“My biggest issue is trying to share custody of my kids with my ex who is not looking out for my kid’s best interests right now. I wish he were rational. It is to spite me for leaving him – he makes the wrong choices for the kids.” That’s what I recently read in an online support group for coParents.

We can learn a lot about this woman’s coParenting struggles by taking a look at the language she uses to describe her situation. When she says she’s, “trying to share custody of my kids with my ex,” does it sound as though her “ex” is actually the kids’ other parent? To the extent that she doesn’t recognize her “ex” as her kids’ other parent, how might that impact her perceptions regarding parenting related issues? If they disagree on parenting choices, does that mean she’s right, and he’s wrong? Even parents who are still together make different choices.

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Does doing things differently automatically mean they’re done worse? The Cambridge Dictionary defines different as “not the same.” Do you see the word “wrong” in there anywhere?

If both parents can’t agree on what’s in their kids’ best interests, does that mean one parent is wrong, and the other is right? When parents litigate, the only person involved in the case responsible for assessing what’s in the child’s best interest is the judge. However, a judge’s subjective knowledge of the family is limited. Too often their subjective determination may not be in the best interest of the child. If they’re not litigating, and using an app like coParenter to work out differences between them instead, is one parent automatically the final arbiter of things? If so, based on what and on whose authority?

In her book The Reflective Parent: How to Do Less and Relate More with Your Kids, psychiatrist, founder and co-director of the Center for Reflective Communities, Regina Pally, says the following:

“The ability to be reflective is essential for relating well to others because it enables us to try to see the world from the other person’s perspective as well as our own and to accept that there is always more than one way to view a situation…. All your relationships will be smoother if you can see the other person’s perspective as well as your own.”

 Pally continues: “Too many happy and loving marriages and other parenting partnerships end up having so much extra conflict because each partner gets bogged down in thinking their perspective is the right one or the best one. Parents don’t have to see eye to eye on everything, but they should try to see where the other person is coming from and respect and value their viewpoint. Parent couples are better able to compromise and find agreement if each parent feels understood by the other parent.”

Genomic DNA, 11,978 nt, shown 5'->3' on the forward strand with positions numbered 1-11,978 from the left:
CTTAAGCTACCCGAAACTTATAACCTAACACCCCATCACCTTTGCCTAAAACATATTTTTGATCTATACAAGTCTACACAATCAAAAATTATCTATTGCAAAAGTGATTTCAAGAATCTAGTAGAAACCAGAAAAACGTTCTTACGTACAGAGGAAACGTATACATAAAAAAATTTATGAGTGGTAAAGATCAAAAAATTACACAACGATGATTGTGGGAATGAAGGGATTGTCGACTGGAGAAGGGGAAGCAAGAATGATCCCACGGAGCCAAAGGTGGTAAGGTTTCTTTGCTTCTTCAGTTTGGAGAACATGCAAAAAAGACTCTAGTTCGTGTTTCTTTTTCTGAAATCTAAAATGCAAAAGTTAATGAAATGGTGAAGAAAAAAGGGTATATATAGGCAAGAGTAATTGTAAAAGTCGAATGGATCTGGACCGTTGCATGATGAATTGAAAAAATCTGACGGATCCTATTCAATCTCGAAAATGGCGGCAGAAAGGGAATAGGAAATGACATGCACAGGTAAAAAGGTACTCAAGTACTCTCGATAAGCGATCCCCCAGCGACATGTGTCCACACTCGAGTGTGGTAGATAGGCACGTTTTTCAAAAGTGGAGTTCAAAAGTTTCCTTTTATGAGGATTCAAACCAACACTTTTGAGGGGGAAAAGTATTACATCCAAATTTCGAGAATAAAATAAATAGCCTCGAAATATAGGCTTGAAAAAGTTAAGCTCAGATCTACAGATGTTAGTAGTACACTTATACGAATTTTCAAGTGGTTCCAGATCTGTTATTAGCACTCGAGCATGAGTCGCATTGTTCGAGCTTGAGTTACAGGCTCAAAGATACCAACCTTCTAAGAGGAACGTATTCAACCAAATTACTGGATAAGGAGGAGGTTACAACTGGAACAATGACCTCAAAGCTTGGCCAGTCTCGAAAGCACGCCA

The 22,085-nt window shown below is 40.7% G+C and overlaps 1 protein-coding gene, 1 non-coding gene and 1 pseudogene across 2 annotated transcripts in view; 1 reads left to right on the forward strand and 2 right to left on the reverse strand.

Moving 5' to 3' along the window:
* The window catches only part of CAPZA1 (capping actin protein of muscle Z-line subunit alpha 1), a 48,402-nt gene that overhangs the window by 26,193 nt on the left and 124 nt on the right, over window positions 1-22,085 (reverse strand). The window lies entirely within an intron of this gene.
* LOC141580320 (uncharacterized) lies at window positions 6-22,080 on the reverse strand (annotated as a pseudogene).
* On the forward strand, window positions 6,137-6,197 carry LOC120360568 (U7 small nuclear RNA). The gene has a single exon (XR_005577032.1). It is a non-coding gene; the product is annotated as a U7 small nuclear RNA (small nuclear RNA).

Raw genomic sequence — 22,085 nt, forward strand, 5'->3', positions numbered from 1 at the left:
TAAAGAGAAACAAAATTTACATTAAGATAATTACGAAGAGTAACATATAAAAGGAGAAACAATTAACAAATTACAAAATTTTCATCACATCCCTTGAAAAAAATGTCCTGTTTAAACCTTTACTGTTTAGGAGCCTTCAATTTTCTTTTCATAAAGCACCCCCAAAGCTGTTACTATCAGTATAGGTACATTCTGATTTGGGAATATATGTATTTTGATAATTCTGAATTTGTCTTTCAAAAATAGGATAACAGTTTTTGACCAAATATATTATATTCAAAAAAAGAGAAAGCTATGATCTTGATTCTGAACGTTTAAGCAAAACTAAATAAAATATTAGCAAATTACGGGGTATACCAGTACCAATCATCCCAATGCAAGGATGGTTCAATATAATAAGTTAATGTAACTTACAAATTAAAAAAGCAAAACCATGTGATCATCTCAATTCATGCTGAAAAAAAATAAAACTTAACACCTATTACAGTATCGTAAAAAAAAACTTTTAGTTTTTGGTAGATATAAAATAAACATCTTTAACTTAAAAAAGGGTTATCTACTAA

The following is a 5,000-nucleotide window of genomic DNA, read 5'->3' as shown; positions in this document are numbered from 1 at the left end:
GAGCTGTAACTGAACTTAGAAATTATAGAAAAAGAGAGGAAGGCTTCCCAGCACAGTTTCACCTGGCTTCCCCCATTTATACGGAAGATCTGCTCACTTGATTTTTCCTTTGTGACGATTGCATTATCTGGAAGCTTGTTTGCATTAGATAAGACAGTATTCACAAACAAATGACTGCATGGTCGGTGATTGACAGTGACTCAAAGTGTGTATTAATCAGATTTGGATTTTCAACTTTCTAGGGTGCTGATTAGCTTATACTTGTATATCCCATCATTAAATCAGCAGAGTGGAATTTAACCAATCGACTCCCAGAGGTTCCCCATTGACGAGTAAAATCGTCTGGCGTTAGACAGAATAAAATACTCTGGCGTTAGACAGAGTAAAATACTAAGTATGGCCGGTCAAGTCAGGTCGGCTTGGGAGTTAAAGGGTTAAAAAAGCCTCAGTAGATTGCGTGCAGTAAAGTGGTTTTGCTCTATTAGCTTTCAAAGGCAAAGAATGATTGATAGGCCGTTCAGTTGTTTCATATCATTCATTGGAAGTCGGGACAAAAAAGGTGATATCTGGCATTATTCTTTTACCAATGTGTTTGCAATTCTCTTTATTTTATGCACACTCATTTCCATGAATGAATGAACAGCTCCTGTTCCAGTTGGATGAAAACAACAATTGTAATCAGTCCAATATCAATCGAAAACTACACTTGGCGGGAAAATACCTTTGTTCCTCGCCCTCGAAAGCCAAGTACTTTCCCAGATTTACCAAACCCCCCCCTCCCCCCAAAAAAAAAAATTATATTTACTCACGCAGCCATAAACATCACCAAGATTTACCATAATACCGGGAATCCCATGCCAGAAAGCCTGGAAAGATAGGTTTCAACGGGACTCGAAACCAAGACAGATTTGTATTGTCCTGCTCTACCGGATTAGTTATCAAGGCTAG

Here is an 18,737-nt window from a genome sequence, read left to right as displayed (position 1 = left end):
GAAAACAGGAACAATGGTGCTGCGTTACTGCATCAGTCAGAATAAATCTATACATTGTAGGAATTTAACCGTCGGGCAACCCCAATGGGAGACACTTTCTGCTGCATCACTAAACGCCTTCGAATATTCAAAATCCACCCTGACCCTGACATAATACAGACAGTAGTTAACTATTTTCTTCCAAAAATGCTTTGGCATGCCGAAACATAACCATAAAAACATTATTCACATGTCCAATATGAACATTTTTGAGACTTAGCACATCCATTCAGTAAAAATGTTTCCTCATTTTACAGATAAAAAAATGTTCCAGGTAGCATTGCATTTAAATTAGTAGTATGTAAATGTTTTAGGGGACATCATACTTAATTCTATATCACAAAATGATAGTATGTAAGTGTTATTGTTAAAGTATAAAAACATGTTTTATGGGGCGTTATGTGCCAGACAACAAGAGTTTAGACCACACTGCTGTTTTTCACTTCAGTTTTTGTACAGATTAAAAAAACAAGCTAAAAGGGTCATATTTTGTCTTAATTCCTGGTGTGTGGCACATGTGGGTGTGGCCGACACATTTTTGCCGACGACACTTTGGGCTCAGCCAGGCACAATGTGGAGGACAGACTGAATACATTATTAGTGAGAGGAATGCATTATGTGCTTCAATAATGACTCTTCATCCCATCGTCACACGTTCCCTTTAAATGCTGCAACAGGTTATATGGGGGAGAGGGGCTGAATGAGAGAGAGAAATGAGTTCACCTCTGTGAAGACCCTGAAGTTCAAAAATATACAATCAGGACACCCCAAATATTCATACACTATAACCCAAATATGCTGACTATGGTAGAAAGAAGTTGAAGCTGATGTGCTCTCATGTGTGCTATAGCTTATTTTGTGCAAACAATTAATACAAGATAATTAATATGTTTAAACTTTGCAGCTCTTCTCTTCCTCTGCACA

While we don’t know the specifics, does the mother who posted the comment I mentioned above sound reflective to you?

In her comment, she also said, “I wish he were rational.”

However, consider the following information set forth by nationally recognized peacemaker, mediator and trainer, Douglas E. Noll, in his book Elusive Peace: How Modern Diplomatic Strategies Could Better Resolve World Conflicts:

“Discoveries in behavioral economics, cognitive and social neuroscience, and social psychology have demonstrated that emotions weave through our every thought, decision, and action. To paraphrase…. we are 98 percent emotional and 2 percent rational. We are not nearly as rational as we think we are.”

While our coParent example may wish that her ex were more rational, he can most certainly say the same about her. How do we know she’s not the one making the bad parenting decisions?

We only see one side and perspective is everything. It would serve her and her children so much more if she’d work on being reflective. Attempting to take a walk in her coParent’s shoes could make a world of difference for how she and her coParent solve parenting problems going forward.

 

 

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About Mark Baer

Mark BaerMark Baer is a lawyer, mediator and conflict resolution consultant. He has decades of experience in family law and has crafted a reputation within the industry for his psychologically-minded and child-centered approach.

Mark is also a well-known writer and columnist for a number of publications on the interplay between psychology and conflict resolution within the field of family law, as well as familial and interpersonal relationships in general. He has had a regular “Psychology and Family Law” column in the San Gabriel Valley Psychological Association’s award-winning bimonthly newsletter since 2008. A member of Psychology Today’s expert community, Mark also has a blog column titled “Empathy and Relationships: Fostering Genuine Open-Mindedness.” He is also a HuffPost Blogger and a number of those blog articles have been referenced in books, law review articles, by evidence-based public policy think tanks, and elsewhere. Mark has written extensively for a number of other publications, as well. His material has been used and shared by law school professors, and by some of the highest ranked dispute resolution organizations in the country, such as the Straus Institute of Dispute Resolution at Pepperdine University School of Law and the Harvard Negotiation & Mediation Clinical Program at Harvard Law School.

He has also presented on several occasions at the California Psychological Association Convention, the American Bar Association Section of Family Law CLE Conference, and the Southern California Mediation Association Conference, among other such organizations.

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